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January 12, 2015
Benzodiazepine Often Used in Older People Despite Risks
At a Glance
- Despite known risks for older people, use of benzodiazepines—a class of sedative and anti-anxiety medications—remains common in this group.
- The findings raise questions about why so many prescriptions are written for older adults when there are often safer alternatives.
Benzodiazepines include the medications alprazolam (Xanax), diazepam (Valium), and lorazepam (Ativan). These drugs are widely prescribed to treat anxiety and sleep problems. But while effective, they have serious risks—especially when used over long periods. Long-term use can lead to dependence and withdrawal symptoms when discontinued. Benzodiazepines can impair cognition, mobility, and driving skills in older people, as well as increase the risk of falls. A recent study also found an association between benzodiazepine use in older people and increased risk of Alzheimer’s disease.
Practice guidelines now recommend psychotherapy approaches and antidepressants as the initial treatment for anxiety. For insomnia, guidelines recommend behavioral interventions as first treatment.
Despite the large number of benzodiazepine prescriptions in the United States — 85 million in 2007 — relatively little has been known about prescription patterns. Dr. Mark Olfson at the New York State Psychiatric Institute and Columbia University, Dr. Marissa King at Yale University, and Dr. Michael Schoenbaum at NIH’s National Institute of Mental Health (NIMH) thus examined rates of benzodiazepine use by sex and age.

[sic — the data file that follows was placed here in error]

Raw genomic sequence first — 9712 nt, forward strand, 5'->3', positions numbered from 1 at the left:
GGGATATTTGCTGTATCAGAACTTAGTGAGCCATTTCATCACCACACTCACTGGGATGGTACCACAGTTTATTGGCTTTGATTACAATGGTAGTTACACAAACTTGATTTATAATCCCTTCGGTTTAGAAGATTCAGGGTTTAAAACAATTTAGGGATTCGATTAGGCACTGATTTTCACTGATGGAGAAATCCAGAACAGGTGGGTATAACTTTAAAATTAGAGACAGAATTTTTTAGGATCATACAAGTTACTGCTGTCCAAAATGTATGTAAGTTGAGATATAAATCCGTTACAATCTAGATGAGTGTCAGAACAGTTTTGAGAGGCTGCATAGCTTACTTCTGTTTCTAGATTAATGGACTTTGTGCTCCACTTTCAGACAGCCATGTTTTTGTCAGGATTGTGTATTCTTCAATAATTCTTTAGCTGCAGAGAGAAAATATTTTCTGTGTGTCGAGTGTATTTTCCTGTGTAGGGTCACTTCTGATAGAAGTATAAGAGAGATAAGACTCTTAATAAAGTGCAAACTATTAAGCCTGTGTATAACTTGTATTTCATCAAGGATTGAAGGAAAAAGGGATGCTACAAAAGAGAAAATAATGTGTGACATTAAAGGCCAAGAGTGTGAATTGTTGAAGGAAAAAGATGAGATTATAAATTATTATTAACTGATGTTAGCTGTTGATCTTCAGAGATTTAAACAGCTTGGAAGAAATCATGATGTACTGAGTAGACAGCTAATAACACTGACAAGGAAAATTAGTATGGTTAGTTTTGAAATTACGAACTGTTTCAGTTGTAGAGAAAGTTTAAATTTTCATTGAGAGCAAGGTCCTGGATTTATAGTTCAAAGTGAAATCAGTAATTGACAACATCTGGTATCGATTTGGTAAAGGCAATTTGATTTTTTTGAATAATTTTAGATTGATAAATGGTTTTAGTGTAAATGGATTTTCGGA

The researchers examined prescription patterns from 2008 using data from a national prescription database (IMS LifeLink LRx Longitudinal Prescription database) and a national database on medical expenditures collected by the Agency for Healthcare Research and Quality. The study appeared online on December 17, 2014, in JAMA Psychiatry.
Among all adults ages 18 to 80 years, about 1 in 20 received a benzodiazepine prescription in 2008. This fraction rose substantially with age, from 2.6% among those 18 to 35, to 8.7% in those 65 to 80. Long-term use—for more than 120 days—also increased markedly with age. Of people 65 to 80 who used benzodiazepines, 31.4% received prescriptions for long-term use, vs. 14.7% of adults 18 to 35.
In all age groups, women were about twice as likely as men to receive benzodiazepines. Among women 65 to 80 years old, 1 in 10 was prescribed one of these medications, with almost a third of those receiving long-term prescriptions.
Most prescriptions for benzodiazepines were written by non-psychiatrists. Overall, about two-thirds of prescriptions for long-term use were written by non-psychiatrists; for adults 65 to 80, the figure was 9 out of 10.
“These medications can pose real risks, and there are often safer alternatives available,” Schoenbaum says. “Our findings strongly suggest that we need strategies to reduce benzodiazepine use, particularly for older women.”
Benzodiazepine Use in the United States. Olfson M, King M, Schoenbaum M. JAMA Psychiatry. 2014 Dec 17. doi: 10.1001/jamapsychiatry.2014.1763. [Epub ahead of print]. PMID: 25517224.
Funding: NIH’s National Institute of Mental Health (NIMH); the Agency for Healthcare Research and Quality; and the New York State Psychiatric Institute.